When was the last time you were well and truly lost? For those of us who own a smartphone, satnav or laptop, the answer may be quite some time ago. The streets we walk are endlessly documented online, the countryside is comprehensively mapped and even the most winding country lane has had its dimensions captured by the TomToms and Garmins of this world. Even the trusty Ordnance Survey has just announced its presence online. But does this proliferation of digital data mean a golden age of mapping or is it the end of an era for the paper maps that have helped us around the world – and back again – for centuries?
With the increasing technological sophistication of free online applications such as Multimap, MapQuest, and Google's ubiquitous applications Earth, Maps and Street View to help us find our way, wherever we are, the Ordnance Survey has finally bowed to the inevitable and published most of its maps for free online. OS was not only losing its market but also its reputation as the nation's most reliable and innovative supplier of maps. Ever since Gordon Brown's declaration in November that OS material should become freely available, the pressure on the OS to release its data had become irresistible, despite opposition within its ranks. But something had to be done.
The OS has been caught in the classic dilemma of an established market leader that suddenly finds its product caught out by a shift in technology. Stay where you are and risk stagnation, or become just one more online "geospatial application" (the technical term preferred by techies to describe online mapping), and try catching up with rivals like Google, but on a fraction of their resources. The Ramblers Association complain that the OS's most popular maps, issued on scales of 1:50,000 and 1:25,000 (the much-loved Explorer and Landranger maps) are still not downloadable, while bloggers grumble at the exclusion of Master Map, widely regarded as the main OS product, which still costs you at least £500 for standard licensed use. The OS's problems are compounded by state ownership: when politicians get involved, the outcome is predictably fudged, and it has left the OS stranded somewhere between print and pixels.
The controversy also reveals something fundamental about the future of mapmaking. One of the reasons that the OS came to dominate the map market in the nineteenth century was, ironically, its adoption of new technology – in this case, lithography, which replaced the technique of copperplate engraving used since the late fifteenth century. But in the last 20 years the evolution of graphics and software applications have allowed sites like Google to tear up the traditional definition of a map and transform it into an interactive tool way beyond the capabilities of a two-dimensional paper map. Add to this the pervasiveness of electronic mapping technology in Sat Nav and GPS devices, and the OS's online move looks like one further step in the inevitable evolution of cartography: the death of traditional paper maps and domination of geospatial applications.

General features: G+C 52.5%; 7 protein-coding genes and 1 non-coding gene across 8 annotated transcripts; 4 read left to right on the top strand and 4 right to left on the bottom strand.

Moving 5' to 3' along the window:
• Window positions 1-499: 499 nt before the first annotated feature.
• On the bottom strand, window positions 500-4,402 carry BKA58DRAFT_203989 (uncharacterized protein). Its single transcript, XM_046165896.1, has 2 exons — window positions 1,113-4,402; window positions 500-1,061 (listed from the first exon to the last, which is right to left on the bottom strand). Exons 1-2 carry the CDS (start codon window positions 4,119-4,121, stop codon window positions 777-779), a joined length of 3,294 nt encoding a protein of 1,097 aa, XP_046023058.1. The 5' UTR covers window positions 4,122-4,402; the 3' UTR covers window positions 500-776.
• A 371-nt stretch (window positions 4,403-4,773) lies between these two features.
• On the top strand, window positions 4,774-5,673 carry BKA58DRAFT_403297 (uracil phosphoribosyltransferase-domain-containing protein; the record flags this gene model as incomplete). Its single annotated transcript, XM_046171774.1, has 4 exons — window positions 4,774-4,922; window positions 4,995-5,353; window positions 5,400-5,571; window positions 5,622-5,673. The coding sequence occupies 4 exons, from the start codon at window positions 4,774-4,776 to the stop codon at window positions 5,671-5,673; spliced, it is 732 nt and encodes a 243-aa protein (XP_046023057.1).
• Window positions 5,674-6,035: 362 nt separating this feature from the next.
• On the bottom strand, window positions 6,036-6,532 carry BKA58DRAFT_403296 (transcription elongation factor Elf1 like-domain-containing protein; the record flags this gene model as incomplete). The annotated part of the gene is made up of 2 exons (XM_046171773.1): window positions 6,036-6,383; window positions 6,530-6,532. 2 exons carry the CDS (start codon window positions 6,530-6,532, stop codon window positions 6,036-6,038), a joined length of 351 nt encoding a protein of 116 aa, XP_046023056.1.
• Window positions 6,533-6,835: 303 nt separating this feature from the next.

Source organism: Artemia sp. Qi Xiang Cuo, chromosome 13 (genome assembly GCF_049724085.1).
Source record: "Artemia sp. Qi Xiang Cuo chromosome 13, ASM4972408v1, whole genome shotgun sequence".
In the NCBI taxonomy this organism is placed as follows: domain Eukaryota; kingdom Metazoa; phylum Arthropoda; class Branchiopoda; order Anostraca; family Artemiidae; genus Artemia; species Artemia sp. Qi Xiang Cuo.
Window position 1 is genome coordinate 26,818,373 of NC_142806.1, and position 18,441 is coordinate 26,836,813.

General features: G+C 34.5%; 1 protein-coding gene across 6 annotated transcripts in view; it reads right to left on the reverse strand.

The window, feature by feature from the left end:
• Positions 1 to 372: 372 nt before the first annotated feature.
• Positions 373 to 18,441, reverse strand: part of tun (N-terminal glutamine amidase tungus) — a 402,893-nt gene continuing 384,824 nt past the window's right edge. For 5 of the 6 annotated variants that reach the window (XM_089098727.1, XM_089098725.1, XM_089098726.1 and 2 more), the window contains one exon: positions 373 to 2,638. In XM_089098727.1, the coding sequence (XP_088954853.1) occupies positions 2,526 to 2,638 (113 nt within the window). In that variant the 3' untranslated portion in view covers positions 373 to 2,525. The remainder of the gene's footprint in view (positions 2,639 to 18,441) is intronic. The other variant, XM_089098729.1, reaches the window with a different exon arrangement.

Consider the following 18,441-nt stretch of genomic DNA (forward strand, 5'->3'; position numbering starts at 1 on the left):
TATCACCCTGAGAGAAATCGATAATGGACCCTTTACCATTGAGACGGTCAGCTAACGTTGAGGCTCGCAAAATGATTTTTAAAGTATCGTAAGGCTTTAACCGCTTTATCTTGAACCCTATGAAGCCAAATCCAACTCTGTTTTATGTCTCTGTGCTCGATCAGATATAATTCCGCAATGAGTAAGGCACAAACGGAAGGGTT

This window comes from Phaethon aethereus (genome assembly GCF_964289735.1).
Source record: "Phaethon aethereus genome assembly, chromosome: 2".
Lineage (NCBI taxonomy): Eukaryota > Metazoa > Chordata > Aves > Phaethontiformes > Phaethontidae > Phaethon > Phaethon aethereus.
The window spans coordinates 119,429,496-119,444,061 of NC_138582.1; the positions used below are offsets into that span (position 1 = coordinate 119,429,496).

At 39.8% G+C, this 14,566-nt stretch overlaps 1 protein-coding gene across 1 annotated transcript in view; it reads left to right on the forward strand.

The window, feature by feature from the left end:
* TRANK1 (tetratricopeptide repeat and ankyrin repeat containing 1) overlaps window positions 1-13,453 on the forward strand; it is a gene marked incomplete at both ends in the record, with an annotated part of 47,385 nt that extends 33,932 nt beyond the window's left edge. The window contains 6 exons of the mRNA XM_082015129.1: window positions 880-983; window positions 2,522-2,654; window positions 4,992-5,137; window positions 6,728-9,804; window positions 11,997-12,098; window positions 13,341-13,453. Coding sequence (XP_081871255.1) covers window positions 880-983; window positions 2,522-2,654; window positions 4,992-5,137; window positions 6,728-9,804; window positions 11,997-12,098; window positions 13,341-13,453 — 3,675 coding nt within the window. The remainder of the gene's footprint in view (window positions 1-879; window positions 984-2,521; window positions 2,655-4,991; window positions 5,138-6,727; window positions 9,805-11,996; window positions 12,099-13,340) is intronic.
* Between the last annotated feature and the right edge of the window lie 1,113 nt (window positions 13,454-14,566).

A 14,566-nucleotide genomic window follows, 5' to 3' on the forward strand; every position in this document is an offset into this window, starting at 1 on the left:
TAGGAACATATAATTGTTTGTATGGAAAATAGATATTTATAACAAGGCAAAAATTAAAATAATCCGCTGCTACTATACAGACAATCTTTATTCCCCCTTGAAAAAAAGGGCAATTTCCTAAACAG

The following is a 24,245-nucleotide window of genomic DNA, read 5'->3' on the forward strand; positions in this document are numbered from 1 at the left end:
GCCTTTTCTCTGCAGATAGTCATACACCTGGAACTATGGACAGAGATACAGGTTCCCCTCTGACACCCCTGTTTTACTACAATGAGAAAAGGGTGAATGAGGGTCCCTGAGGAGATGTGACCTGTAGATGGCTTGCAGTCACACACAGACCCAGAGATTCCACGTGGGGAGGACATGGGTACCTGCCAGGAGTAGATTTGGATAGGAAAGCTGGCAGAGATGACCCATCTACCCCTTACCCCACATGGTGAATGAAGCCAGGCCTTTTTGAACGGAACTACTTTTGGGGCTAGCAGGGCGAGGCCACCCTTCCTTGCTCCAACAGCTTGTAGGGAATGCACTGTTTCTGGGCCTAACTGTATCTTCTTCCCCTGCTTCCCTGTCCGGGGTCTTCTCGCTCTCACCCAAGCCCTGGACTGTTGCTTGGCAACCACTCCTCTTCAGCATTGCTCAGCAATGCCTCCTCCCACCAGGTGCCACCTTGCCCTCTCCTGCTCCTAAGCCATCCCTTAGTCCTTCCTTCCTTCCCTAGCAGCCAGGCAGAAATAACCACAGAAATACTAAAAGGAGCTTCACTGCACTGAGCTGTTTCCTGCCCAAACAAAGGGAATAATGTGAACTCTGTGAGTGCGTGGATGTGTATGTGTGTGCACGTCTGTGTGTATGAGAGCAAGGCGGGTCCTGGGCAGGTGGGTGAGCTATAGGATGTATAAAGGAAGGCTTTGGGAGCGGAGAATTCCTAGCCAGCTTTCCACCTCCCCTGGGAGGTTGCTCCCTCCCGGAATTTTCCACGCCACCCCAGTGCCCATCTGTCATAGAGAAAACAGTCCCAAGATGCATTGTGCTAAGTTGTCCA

But for many, the shift from paper maps to geospatial applications seems suspicious and unreliable, a residual hangover from our current generation's uneasy embrace with the web over the last 20 years, rather like people's fears about the imminent demise of the paper chequebook in favour of online banking. Is it safe, most people over 40 ask? But to someone who has been writing on the history of mapmaking from the Greeks to Google Earth, such complaints, and particularly those levelled against online maps, sound remarkably familiar.
The cuddly OS, affectionately regarded for so long as a national institution and friend of the rambler's exploration of the English countryside, actually began its life as a military application. The first great discovery and celebration of the English countryside also coincided with its mapping for military and administrative purposes. When Romantic poets like Wordsworth and painters like Paul Sandby (currently on show at the Royal Academy) extolled the beauty of the landscape, they could only do so because of the work of the beginnings of the OS. Wordsworth penned a poem celebrating Colonel Mudge's trigonometrical survey of Black Comb in the Lake District. For Wordsworth, Mudge was a "bold adventurer", a "geographic labourer". But he was also part of the Department of Ordnance's plan to map the Hanoverian nation-state following the Battle of Culloden in 1746, when the Army realised the potentially disastrous effect of its lack of accurate maps of the area. Even Paul Sandby, the father of landscape painting, owed his fame to the Army and the OS, having been appointed military cartographer and draughtsman to the Survey of the Highlands following Culloden. Until the last few decades, OS maps have continued to omit militarily sensitive locations, a sign that this is a problem that hasn't just affected Google Earth.